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# 13.11: Chapter 13 Review

### 13.3 Linear Equations

The most basic type of association is a linear association. This type of relationship can be defined algebraically by the equations used, numerically with actual or predicted data values, or graphically from a plotted curve. (Lines are classified as straight curves.) Algebraically, a linear equation typically takes the form $$\bf{y = mx + b}$$, where $$\bf m$$ and $$\bf b$$ are constants, $$\bf x$$ is the independent variable, $$\bf y$$ is the dependent variable. In a statistical context, a linear equation is written in the form $$\bf{y = a + bx}$$, where $$\bf a$$ and $$\bf b$$ are the constants. This form is used to help readers distinguish the statistical context from the algebraic context. In the equation $$y = a + bx$$, the constant $$b$$ that multiplies the $$\bf x$$ variable ($$b$$ is called a coefficient) is called as the slope. The slope describes the rate of change between the independent and dependent variables; in other words, the rate of change describes the change that occurs in the dependent variable as the independent variable is changed. In the equation $$y = a + bx$$, the constant a is called as the y-intercept. Graphically, the $$y$$-intercept is the $$y$$ coordinate of the point where the graph of the line crosses the $$y$$ axis. At this point $$x = 0$$.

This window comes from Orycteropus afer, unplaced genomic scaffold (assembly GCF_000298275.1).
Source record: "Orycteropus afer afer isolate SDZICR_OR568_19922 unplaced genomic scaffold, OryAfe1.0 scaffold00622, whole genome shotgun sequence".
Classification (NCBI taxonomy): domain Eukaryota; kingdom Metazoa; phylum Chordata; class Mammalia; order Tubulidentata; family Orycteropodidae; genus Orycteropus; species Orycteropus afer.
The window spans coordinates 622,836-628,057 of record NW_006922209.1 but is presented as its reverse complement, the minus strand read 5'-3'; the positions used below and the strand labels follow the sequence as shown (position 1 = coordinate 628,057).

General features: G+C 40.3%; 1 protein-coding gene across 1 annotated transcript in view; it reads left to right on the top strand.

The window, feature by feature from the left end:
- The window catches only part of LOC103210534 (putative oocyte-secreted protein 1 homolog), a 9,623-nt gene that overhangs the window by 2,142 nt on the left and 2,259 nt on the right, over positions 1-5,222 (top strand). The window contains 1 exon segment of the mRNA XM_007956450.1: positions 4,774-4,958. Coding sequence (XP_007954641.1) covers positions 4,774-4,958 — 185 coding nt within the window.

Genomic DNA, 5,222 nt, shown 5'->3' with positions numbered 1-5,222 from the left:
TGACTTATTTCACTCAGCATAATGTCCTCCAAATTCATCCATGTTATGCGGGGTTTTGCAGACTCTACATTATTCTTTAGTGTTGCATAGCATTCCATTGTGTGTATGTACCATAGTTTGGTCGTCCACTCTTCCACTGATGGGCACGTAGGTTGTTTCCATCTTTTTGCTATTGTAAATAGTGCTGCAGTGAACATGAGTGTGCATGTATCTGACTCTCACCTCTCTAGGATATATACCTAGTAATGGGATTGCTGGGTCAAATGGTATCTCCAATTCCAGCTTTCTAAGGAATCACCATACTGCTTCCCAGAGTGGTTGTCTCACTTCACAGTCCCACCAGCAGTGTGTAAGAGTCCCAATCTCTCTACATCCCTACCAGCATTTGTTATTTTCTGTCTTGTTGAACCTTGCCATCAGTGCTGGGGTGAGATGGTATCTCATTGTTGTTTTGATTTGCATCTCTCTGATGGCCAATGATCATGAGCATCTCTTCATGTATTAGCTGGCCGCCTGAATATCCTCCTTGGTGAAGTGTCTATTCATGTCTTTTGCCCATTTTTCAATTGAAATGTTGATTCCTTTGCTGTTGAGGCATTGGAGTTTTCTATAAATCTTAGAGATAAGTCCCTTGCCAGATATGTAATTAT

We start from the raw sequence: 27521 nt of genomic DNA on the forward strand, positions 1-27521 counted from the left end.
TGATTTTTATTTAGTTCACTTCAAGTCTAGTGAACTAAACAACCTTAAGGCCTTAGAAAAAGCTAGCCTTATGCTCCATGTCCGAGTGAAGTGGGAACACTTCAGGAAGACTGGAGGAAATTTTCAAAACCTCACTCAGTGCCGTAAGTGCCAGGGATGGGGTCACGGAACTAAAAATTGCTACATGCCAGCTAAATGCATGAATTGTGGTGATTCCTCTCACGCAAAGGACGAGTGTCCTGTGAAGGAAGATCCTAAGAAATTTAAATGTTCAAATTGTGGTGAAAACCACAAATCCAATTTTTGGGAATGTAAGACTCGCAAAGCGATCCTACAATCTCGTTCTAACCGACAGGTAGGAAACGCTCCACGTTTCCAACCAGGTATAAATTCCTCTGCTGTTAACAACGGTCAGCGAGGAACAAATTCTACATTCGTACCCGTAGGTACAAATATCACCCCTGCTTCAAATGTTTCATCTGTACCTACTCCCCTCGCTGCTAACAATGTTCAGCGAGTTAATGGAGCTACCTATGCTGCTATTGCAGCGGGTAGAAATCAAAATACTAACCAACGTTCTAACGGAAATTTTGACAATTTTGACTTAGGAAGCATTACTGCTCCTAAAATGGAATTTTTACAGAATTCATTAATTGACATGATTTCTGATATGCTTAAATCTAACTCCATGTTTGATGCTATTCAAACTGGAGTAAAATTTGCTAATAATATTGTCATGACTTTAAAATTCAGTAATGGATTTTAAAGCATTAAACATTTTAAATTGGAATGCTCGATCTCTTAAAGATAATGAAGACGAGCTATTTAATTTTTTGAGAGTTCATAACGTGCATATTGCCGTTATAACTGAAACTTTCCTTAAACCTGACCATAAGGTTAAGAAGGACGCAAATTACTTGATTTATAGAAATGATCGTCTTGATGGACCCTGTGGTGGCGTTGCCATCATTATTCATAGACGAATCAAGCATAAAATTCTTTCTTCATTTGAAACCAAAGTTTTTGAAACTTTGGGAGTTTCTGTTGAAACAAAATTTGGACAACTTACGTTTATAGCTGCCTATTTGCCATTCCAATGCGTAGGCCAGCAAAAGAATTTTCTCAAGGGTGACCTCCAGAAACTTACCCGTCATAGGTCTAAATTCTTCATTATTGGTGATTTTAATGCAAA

The slope of a line is a value that describes the rate of change between the independent and dependent variables. The slope tells us how the dependent variable ($$y$$) changes for every one unit increase in the independent ($$x$$) variable, on average. The $$\bf y$$-intercept is used to describe the dependent variable when the independent variable equals zero. Graphically, the slope is represented by three line types in elementary statistics.

### 13.4 The Regression Equation

It is hoped that this discussion of regression analysis has demonstrated the tremendous potential value it has as a tool for testing models and helping to better understand the world around us. The regression model has its limitations, especially the requirement that the underlying relationship be approximately linear. To the extent that the true relationship is nonlinear it may be approximated with a linear relationship or nonlinear forms of transformations that can be estimated with linear techniques. Double logarithmic transformation of the data will provide an easy way to test this particular shape of the relationship. A reasonably good quadratic form (the shape of the total cost curve from Microeconomics Principles) can be generated by the equation:

$Y=a+b_{1} X+b_{2} X^{2}\nonumber$

where the values of $$X$$ are simply squared and put into the equation as a separate variable.

There is much more in the way of econometric "tricks" that can bypass some of the more troublesome assumptions of the general regression model. This statistical technique is so valuable that further study would provide any student significant, statistically significant, dividends.